NASA’s Orion spacecraft that flew into space in 2014 has completed its trek from the agency’s Kennedy Space Center in Florida to the Littleton, Colorado, facility of Orion prime contractor Lockheed Martin. Engineers will perform final decontamination of the crew module, continue post-flight analysis and evaluate a new acoustic technology to determine if the method can produce enough energy to simulate the acoustic loads Orion will experience during launch and ascent atop NASA’s Space Launch System rocket. Check out images of Orion and read more about the acoustic testing here.
This week NASA marked both Earth Day and the 25th anniversary of the Hubble Space Telescope’s launch on April 24, 1990. The spectacular images of the cosmos provided by Hubble and the many photos and videos submitted by the public representing their favorites places on Earth as part of the agency’s #NoPlaceLikeHome campaign are a reminder of the incredible tools in space we have to explore new destinations and understand our home planet. On future Orion missions, astronauts will be able to gather spectacular imagery of Earth and other planetary bodies to help us explore places we’ve never been. Today, engineers across the country are hard at work developing and building Orion to make it all possible. This photo was Orion’s view from about 3,600 miles above Earth during its recent flight test.
NASA Administrator Charlie Bolden looked over the agency’s Orion spacecraft this morning for the first time since it returned to Kennedy Space Center following the successful Orion flight test on Dec. 5. Bearing the marks of a spacecraft that has returned to Earth through a searing plunge into the atmosphere, Orion is perched on a pedestal inside the Launch Abort System Facility at Kennedy where it is going through post-mission processing. Although the spacecraft Bolden looked over did not fly with a crew aboard during the flight test, Orion is designed to carry astronauts into deep space in the future setting NASA and the nation firmly on the journey to Mars.
We can’t give you a ride inside Orion firsthand, but we can show what it looked like from the spacecraft thanks to cameras aboard the ship during the 4.5-hour flight test on Dec. 5. The last 10 minutes of Orion’s flight test show the plunge through Earth’s atmosphere, when searing plasma so hot it appears purple (upper left) surrounds Orion.
A few minutes later you can witness the jettison of the forward bay cover, followed by the release of the drogue chutes and then the main chutes (lower left). It’s all right there before your eyes just as it happened on Orion and how future astronauts will see it when they return from deep space missions and one day coming home from Mars.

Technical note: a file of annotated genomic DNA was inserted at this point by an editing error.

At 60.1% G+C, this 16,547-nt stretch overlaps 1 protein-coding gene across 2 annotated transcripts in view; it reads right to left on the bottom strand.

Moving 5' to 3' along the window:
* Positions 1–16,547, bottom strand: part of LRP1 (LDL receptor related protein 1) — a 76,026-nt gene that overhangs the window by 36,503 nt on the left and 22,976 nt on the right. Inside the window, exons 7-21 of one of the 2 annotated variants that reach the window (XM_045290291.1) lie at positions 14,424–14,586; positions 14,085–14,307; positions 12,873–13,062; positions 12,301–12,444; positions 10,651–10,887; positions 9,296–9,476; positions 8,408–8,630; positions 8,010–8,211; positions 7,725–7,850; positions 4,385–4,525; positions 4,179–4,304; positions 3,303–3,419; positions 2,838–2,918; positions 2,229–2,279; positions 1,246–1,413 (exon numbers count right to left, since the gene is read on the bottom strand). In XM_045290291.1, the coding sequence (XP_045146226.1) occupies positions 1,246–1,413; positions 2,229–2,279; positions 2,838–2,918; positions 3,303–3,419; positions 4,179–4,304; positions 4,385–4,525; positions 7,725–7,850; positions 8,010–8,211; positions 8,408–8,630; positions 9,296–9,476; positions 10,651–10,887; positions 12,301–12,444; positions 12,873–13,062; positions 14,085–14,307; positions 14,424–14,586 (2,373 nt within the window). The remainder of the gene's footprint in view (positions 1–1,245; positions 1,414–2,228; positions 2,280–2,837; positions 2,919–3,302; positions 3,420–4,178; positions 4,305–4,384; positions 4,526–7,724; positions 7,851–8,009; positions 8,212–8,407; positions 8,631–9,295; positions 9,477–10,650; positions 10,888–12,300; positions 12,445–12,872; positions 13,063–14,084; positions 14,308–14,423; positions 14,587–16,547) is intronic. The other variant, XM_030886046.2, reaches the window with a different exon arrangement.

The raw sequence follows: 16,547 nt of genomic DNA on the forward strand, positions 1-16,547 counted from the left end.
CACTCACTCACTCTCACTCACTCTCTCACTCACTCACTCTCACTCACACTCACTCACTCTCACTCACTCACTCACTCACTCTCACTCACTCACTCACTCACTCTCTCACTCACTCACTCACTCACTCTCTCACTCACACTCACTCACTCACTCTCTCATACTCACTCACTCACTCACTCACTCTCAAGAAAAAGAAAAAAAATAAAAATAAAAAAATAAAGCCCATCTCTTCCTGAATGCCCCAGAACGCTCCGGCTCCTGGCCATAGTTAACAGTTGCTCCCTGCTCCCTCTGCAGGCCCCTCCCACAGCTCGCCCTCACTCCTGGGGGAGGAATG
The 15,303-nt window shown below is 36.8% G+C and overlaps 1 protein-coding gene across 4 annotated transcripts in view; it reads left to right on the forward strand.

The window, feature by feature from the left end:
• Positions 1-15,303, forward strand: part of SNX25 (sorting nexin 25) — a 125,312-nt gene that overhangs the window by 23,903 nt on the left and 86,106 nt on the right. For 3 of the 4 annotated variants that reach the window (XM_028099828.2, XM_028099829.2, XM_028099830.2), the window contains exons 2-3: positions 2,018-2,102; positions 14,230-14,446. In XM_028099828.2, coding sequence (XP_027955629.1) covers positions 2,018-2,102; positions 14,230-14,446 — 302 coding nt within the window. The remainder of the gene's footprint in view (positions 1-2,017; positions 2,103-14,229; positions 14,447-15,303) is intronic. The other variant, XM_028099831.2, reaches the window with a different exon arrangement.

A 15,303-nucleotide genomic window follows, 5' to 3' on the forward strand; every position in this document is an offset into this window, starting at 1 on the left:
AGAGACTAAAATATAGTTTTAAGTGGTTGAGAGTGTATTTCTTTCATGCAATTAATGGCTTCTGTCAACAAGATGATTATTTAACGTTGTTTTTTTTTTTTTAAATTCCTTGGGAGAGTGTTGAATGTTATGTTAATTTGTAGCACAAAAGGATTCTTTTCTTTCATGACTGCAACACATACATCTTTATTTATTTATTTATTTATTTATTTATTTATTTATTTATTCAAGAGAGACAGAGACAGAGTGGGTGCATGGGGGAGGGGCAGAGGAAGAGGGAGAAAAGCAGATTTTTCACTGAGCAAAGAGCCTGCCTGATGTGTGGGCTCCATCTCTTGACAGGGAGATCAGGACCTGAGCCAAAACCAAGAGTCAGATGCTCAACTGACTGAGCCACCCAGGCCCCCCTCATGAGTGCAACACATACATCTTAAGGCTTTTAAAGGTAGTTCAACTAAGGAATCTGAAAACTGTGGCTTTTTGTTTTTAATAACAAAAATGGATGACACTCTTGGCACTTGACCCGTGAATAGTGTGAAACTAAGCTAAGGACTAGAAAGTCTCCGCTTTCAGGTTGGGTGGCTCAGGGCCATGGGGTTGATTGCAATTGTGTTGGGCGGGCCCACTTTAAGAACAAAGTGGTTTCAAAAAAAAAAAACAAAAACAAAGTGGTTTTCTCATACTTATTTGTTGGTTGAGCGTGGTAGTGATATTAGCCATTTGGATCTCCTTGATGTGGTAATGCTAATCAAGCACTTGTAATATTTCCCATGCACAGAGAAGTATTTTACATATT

It took a team of divers, handlers and spacecraft specialists from NASA, the U.S. Navy and Lockheed Martin to pull Orion from the sea following the spacecraft’s successful flight test and splashdown in the Pacific Ocean. Read about the work performed Dec. 5 to secure Orion inside the USS Anchorage before bringing the spacecraft back to shore to begin its cross-country road trip back to Florida. http://go.nasa.gov/1Gpq7CJ
President Obama, speaking to the Senior Executive Service, recognized Julie Kramer White, Orion’s chief engineer, for the successful Orion flight test. He also noted the spacecraft’s mission, saying that “when a human is the first to set foot (on Mars), they will have Julie and her team to thank and at that point, I’ll be out of the presidency and I might hitch a ride.”
Here’s Julie’s bio: http://women.nasa.gov/julie-kramer-white
The Orion spacecraft was off-loaded from the well deck of the USS Anchorage Monday night after the amphibious ship docked in San Diego. The ship’s crew along with NASA and Lockheed Martin teams retrieved the spacecraft from the Pacific Ocean at the end of the highly successful Orion flight test that saw the Orion fly about 3,600 miles above Earth in a 4.5-hour evaluation of critical systems and mechanisms including jettison events and the ability of the heat shield to stand up to temperatures of 4,000 degrees F. Next up for Orion, a trip cross-country back to NASA’s Kennedy Space Center in Florida.
Orion is expected to be off-loaded from the USS Anchorage today at Naval Base San Diego today following its recovery Friday after splashdown in the Pacific Ocean. The spacecraft is nestled inside the well deck of the amphibious ship during the trek from its splashdown point about 600 miles southwest of San Diego.
The spacecraft then will be transported to NASA’s Kennedy Space Center in Florida where engineers will gather more information about Orion’s performance.
Orion’s flight tested many of the systems most critical to crew safety, including key separation events, parachutes and its heat shield. During Orion’s re-entry into Earth’s atmosphere, the spacecraft endured speeds of 20,000 mph and temperatures near 4,000 degrees F.
Orion has been safely recovered and is inside the USS Anchorage. After the crew module splashed down in the Pacific Ocean earlier today, a team of NASA, U.S. Navy and Lockheed Martin personnel attached hardware to the spacecraft, allowing them to move it into the ship’s well deck and nestling Orion onto several bumpers on the bottom of the deck. Over the next several days, the team will perform an initial check out of Orion while the Anchorage transports the spacecraft back to shore. It is expected to be off loaded at Naval Base San Diego on Monday.